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Why a Power of Attorney?

A Power of Attorney is a legal document which allows you to appoint another person to represent you. When you create a Power of Attorney, you are the principal and the person that you are appointing to represent you is called the agent or attorney-in-fact.

A Power of Attorney is used for a variety of reasons. You can use one to authorize someone else to handle a specific task such as signing documents while you are away, or you can create a Power of Attorney so someone can handle your finances if you become incapacitated due to illness or a serious injury.

A Power of Attorney gives another person the legal authority to act on your behalf. You can give your agent broad, sweeping powers such as handling all of your personal finances, or you can limit him or her to specific actions and dates. For estate planning purposes, your agent cannot write, change, or revoke your will at any time. The basic types of Power of Attorney include:

  • General Financial Power of Attorney – This permits the agent to handle any or all of the finances of the principal but not the principal's health care decisions.
  • Durable Financial Power of Attorney – This type remains active if the principal becomes incapacitated.
  • Durable Power of Attorney for Health Care – Also called the Health Care Power of Attorney, which the state of California combines with a living will to create an advanced health care directive.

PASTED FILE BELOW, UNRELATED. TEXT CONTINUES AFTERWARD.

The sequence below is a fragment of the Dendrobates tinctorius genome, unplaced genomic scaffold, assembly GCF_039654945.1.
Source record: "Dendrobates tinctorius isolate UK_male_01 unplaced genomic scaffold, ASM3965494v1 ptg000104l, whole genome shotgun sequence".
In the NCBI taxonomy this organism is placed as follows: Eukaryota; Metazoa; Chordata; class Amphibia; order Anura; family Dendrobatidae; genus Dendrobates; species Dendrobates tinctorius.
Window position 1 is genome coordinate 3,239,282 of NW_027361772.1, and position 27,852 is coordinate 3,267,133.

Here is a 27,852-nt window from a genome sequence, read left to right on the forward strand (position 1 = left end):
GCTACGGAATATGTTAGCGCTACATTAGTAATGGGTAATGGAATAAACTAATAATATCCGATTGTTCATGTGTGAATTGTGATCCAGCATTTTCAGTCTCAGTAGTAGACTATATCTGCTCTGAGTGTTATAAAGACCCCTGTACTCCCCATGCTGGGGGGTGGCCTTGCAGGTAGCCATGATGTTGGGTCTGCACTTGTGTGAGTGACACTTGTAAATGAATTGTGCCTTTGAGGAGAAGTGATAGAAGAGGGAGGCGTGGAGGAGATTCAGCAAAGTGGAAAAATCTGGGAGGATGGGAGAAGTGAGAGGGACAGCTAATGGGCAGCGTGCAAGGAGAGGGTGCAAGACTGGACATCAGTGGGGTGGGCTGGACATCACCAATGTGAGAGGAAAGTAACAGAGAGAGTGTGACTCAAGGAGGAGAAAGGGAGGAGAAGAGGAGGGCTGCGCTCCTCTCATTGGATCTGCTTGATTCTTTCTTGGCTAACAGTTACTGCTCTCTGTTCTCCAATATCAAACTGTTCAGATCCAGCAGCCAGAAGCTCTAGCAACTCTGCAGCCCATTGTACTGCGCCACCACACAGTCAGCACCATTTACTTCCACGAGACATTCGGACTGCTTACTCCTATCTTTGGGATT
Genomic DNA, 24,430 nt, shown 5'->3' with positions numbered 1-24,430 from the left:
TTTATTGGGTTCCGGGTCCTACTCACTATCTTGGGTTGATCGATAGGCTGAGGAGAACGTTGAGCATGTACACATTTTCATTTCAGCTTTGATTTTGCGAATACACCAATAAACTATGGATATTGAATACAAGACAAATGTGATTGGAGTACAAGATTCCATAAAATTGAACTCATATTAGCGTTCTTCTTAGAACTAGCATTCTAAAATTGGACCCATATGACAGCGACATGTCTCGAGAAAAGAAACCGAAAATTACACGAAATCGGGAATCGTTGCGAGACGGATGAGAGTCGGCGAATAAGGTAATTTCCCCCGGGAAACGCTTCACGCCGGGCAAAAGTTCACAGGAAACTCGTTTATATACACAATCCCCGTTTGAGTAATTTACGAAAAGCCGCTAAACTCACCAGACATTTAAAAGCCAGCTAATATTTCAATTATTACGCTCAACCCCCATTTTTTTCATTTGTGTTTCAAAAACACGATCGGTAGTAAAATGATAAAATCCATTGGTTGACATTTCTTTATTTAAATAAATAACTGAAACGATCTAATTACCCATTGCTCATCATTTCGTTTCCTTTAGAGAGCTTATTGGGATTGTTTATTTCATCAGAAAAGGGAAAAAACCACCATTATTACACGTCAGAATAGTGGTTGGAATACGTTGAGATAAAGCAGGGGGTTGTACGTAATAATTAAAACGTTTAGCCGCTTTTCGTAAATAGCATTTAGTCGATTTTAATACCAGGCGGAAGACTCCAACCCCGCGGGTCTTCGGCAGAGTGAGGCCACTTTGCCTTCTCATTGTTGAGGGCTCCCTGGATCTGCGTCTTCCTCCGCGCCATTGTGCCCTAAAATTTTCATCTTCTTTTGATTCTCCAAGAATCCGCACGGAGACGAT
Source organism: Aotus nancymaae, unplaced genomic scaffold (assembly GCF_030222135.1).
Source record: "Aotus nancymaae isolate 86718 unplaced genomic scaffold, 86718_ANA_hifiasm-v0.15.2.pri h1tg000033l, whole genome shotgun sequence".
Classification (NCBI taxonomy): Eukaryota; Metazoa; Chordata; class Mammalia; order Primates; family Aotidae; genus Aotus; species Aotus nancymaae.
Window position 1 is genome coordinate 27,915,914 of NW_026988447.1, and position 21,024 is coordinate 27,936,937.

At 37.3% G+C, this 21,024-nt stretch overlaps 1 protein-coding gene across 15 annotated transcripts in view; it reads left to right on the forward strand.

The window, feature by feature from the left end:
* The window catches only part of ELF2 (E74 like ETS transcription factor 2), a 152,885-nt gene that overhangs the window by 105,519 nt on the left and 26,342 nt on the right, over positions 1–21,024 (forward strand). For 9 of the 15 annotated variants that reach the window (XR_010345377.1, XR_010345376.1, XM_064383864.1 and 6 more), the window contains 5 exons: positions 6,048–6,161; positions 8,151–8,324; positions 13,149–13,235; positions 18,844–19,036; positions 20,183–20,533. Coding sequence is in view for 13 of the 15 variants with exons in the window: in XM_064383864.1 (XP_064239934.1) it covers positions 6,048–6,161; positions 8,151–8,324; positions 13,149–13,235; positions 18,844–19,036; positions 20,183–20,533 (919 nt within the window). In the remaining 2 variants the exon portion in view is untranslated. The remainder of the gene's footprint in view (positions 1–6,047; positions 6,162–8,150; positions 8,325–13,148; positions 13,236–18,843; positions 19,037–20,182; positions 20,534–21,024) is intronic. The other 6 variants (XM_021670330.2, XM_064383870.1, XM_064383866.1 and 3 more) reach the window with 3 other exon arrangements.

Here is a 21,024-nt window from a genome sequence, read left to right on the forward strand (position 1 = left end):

Everyone, despite their age should include a power of attorney in their estate planning documents. The reason for this is because no one can entirely predict or prevent accidents and illness. At any age someone can be injured in a serious car accident or suffer from a traumatic brain injury or be stricken with cancer. Should the inevitable happen, it's good to have already selected someone that you trust to take care of your financial and/or health care decisions on your behalf.

Your agent can essentially do anything that your Power of Attorney permits and you can limit the types of financial decisions that you want your agent to make. Your agent cannot write or change your will and even once it's in effect, you can still make all of the financial decisions that you made before you had a Power of Attorney. You can make a Power of Attorney go into effect immediately, or you can choose to have it go into effect only if you lose the ability to make financial decisions.

If you wish to create a Power of Attorney, make sure you choose someone that you trust completely. Next, contact a San Jose estate planning lawyer for advice. It's vital that you understand what you are doing before you sign anything. As the founder of the Law Offices of Timothy D. Henry, I am here to answer all of your questions and help you establish a Power of Attorney that is suited to fit your needs.